America is probably the sole nation whose unemployment rate is historically matched by its entrepreneurial numbers. Over the last 18 months, as unemployment has spiked to 6.1 percent, New Jersey, like most states, has responded with a corresponding surge of new startups. Americans do not sit recessionally by and let others determine their economic fate.
As admirable as this sounds, entrepreneurs are not blind to the times. To survive, new enterprises must cautiously start small, with the resources at hand. To add a little guidance in these launchings, the Small Business Development Center, at the College of New Jersey offers “How to Start a Home-Based Business,” on Wednesday, November 5 at 7 p.m. at TCNJ’s Ewing campus. Cost $45. Call 609-771-2947 or visit email@example.com.
As a serial entrepreneur and longtime new business mentor, few are as qualified to advise startups as course instructor Martin Mosho. Born in Brooklyn, Mosho attended Brooklyn College, earning a bachelor’s in business administration. Upon graduation he launched into publication ad sales, working first for the New York Times, later the New York Post, then finally 15 years as sales director of U.S. News and World Report.
At that point, Mosho decided to take the entrepreneurial plunge. “I was a total innocent, and did so many things wrong,” he laughs. Choosing a field of which he knew scarcely anything, he started a dry cleaning store. The initial investment even back in the late 1970s was about $100,000 and he risked everything. As it turned out, Mosho’s business acumen carried the day and the store was very successful. Later Mosho founded the third largest personnel placement business in New Jersey.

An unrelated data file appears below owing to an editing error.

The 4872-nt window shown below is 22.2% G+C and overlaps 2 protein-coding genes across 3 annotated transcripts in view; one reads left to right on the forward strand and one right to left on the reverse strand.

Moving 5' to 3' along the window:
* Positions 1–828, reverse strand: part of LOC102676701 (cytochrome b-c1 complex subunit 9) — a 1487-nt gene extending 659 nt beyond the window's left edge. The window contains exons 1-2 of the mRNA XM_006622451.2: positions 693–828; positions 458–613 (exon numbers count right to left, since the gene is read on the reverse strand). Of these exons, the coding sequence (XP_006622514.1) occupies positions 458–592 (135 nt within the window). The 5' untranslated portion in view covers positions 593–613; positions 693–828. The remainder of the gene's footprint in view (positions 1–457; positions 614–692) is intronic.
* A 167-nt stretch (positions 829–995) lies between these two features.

Today Mosho tries to lead new entrepreneurs past his own mistakes and provide them with some insight. For the last eight years he has taught and individually mentored at TCNJ’s Small Business Development Center. His new book “Jump Start Your Own Business,” which he has used in his courses, will soon be available for public sale.
“Look through the entrepreneurs’ magazines. They are filled with ads asking readers to invest in business-launching programs that are for the most part phony,” says Mosho. “The real truth is, today you can launch your own business for very little money, totally on your own.”
It is a plan that Mosho’s students have been following very profitably for years now. His is a paper-only, home-based model allowing owners to sell with no inventory and minimal upfront fiscal risk.
What to peddle. Anything can be sold, but you may not be necessarily the right person to sell everything. Before deciding that an item is hot, and will fly off the shelves, make sure that you like the product and are very familiar with it. Clients will not buy what they do not understand, nor will investors back a vaguely presented product. And nothing helps sell trust like years of experience in the trade.
Check your resources already on hand. Can you and your car deliver passengers to the airport or goods business-to-business?
Then check out the competition. Instead of finding the number of businesses that sell a given item, Mosho suggests finding your niche where you yourself have had trouble. Years ago Mosho had a terrible time finding a garbage can with wheels. It was a good idea that nobody seemed to be carrying. His solution was to search out the manufacturer and present himself as a potential distributor.